Etymology
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perambulate (v.)

"walk through, about, or over," 1560s, from Latin perambulatus, past participle of perambulare "to walk through, go through, ramble through," from per "through" (from PIE root *per- (1) "forward," hence "through") + ambulare "to walk, go about" (see amble (v.)). Related: Perambulated; perambulating.

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celebrated (adj.)

"much-talked-about, having celebrity, famous," 1660s, past-participle adjective from celebrate (v.).

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divagate (v.)

"wander about, stray from place to place," 1590s, from Latin divagatus, past participle of divagari "to wander about," from assimilated form of dis- "apart, in different directions" (see dis-) + vagari "to wander, ramble," from vagus "strolling, wandering, rambling," figuratively "vacillating, uncertain," a word of unknown origin. Related: Divagated; divagating.

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be- 

word-forming element of verbs and nouns from verbs, with a wide range of meaning: "about, around; thoroughly, completely; to make, cause, seem; to provide with; at, on, to, for;" from Old English be- "about, around, on all sides" (the unstressed form of bi "by;" see by (prep.)). The form has remained by- in stressed positions and in some more modern formations (bylaw, bygones, bystander).

The Old English prefix also was used to make transitive verbs and as a privative prefix (as in behead). The sense "on all sides, all about" naturally grew to include intensive uses (as in bespatter "spatter about," therefore "spatter very much," besprinkle, etc.). Be- also can be causative, or have just about any sense required. The prefix was productive 16c.-17c. in forming useful words, many of which have not survived, such as bethwack "to thrash soundly" (1550s) and betongue "to assail in speech, to scold" (1630s).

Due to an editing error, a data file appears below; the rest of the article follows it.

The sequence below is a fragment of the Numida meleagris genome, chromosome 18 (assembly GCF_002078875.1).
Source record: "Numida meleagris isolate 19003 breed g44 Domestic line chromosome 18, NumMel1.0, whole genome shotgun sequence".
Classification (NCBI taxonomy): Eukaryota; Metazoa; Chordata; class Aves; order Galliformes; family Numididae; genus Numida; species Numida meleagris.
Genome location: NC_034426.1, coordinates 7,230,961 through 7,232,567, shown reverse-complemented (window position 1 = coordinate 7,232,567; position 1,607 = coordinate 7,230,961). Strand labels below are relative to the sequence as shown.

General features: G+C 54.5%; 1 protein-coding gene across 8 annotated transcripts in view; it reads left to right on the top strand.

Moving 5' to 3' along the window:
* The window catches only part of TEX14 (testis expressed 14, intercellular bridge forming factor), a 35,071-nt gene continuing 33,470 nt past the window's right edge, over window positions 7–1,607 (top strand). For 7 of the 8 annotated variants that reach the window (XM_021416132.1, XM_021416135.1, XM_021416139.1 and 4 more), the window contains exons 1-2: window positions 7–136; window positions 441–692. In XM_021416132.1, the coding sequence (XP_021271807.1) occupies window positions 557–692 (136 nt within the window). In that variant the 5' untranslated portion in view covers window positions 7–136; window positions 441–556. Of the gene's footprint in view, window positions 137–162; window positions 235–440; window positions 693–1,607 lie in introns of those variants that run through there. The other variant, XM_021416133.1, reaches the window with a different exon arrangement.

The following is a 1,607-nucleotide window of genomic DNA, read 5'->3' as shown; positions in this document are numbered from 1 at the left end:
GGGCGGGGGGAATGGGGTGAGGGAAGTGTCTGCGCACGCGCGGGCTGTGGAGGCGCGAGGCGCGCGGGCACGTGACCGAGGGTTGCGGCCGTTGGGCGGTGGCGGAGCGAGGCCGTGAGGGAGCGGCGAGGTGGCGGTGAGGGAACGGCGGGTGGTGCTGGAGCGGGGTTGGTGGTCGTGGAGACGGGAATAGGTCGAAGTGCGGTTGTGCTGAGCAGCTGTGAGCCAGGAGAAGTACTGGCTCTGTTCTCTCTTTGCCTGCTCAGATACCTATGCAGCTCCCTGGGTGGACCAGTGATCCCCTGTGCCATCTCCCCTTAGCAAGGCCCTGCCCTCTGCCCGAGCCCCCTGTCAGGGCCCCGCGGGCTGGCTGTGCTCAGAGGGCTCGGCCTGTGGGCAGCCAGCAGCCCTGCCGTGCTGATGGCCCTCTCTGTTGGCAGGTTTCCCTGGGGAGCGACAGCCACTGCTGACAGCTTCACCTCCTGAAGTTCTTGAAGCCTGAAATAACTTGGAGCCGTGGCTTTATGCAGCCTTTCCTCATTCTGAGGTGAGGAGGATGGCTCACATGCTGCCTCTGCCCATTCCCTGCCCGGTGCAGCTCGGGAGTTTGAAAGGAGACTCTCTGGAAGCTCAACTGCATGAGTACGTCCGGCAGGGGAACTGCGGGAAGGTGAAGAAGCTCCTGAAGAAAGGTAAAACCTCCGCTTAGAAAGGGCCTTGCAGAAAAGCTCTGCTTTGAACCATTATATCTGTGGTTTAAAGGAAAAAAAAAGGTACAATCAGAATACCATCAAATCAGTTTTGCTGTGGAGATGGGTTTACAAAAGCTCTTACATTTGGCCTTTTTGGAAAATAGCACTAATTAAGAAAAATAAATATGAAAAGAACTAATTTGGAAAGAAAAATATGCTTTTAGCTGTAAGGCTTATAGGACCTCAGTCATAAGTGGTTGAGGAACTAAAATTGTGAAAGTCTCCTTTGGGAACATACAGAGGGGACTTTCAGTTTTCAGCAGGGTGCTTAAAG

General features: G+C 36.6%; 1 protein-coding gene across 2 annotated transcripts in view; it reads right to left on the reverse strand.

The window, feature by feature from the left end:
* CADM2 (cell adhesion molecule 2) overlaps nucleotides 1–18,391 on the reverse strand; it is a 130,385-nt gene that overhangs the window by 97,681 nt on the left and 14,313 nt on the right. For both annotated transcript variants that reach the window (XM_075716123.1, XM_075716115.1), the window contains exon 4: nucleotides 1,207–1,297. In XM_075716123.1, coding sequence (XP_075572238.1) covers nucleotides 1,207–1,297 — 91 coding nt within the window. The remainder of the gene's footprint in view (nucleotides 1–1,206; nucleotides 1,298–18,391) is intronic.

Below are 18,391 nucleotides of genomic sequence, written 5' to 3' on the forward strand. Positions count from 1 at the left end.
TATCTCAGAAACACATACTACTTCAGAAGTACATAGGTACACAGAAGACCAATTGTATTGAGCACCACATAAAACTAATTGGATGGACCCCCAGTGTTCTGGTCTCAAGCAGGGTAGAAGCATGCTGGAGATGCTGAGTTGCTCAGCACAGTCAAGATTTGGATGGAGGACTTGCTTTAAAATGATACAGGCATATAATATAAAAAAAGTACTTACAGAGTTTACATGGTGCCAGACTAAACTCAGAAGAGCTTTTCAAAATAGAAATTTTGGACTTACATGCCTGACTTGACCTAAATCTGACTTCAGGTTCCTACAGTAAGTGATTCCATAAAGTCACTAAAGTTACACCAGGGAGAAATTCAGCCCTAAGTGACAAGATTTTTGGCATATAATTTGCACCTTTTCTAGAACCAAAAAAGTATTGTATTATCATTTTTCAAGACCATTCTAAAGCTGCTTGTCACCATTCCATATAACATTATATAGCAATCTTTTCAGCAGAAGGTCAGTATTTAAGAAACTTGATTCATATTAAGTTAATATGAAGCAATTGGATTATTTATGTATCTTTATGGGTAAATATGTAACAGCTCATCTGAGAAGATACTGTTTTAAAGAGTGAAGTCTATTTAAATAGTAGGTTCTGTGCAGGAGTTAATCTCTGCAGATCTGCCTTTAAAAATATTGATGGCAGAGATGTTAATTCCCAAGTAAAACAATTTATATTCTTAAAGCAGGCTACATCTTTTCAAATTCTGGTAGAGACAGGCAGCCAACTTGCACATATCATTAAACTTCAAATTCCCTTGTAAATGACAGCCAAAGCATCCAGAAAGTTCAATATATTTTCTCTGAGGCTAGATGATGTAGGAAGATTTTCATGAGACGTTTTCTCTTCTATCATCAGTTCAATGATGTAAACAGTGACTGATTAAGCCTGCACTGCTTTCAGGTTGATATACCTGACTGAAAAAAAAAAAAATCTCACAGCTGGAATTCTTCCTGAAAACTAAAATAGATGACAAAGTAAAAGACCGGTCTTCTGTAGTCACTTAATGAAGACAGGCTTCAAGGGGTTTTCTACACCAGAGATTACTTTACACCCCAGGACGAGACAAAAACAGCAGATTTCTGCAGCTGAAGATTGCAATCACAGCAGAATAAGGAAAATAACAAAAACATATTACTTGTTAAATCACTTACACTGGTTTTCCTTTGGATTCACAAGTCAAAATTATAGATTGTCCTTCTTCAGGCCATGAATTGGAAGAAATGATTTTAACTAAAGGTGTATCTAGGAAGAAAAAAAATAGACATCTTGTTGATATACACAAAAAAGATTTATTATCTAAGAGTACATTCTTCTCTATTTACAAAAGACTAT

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door-yard (n.)

also dooryard, "the yard about the door of a house," c. 1764, American English, from door + yard (n.1).

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noctambulation (n.)

"sleep-walking," 1721; see noct- "night" + ambulation "act of walking about." Related: Noctambulist; noctambulism; noctambulant.

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loin-cloth (n.)
also loincloth, "cloth worn about the loins" (properly the hips), 1851, from loin (n.) + cloth (n.).
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parturient (adj.)

"about to give birth," literally or figuratively, 1590s, from Latin parturientem (nominative parturiens), present participle of parturire "be in labor," literally "desire to bring forth," desiderative of parire "to bring forth, bear, produce, create; bring about, accomplish" (from PIE root *pere- (1) "to produce, bring forth"). Related: Parturiency.

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amphi- 
before a vowel amph-, word-forming element meaning "on both sides, of both kinds; on all sides, all around," from Greek amphi (prep., adv.) "round about, on both sides of, all around; about, regarding," which is cognate with Latin ambi-, both from PIE root *ambhi- "around."
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demonology (n.)

"the study of demons or beliefs about demons," 1590s; see demon + -ology. Related: Demonologer; demonological.

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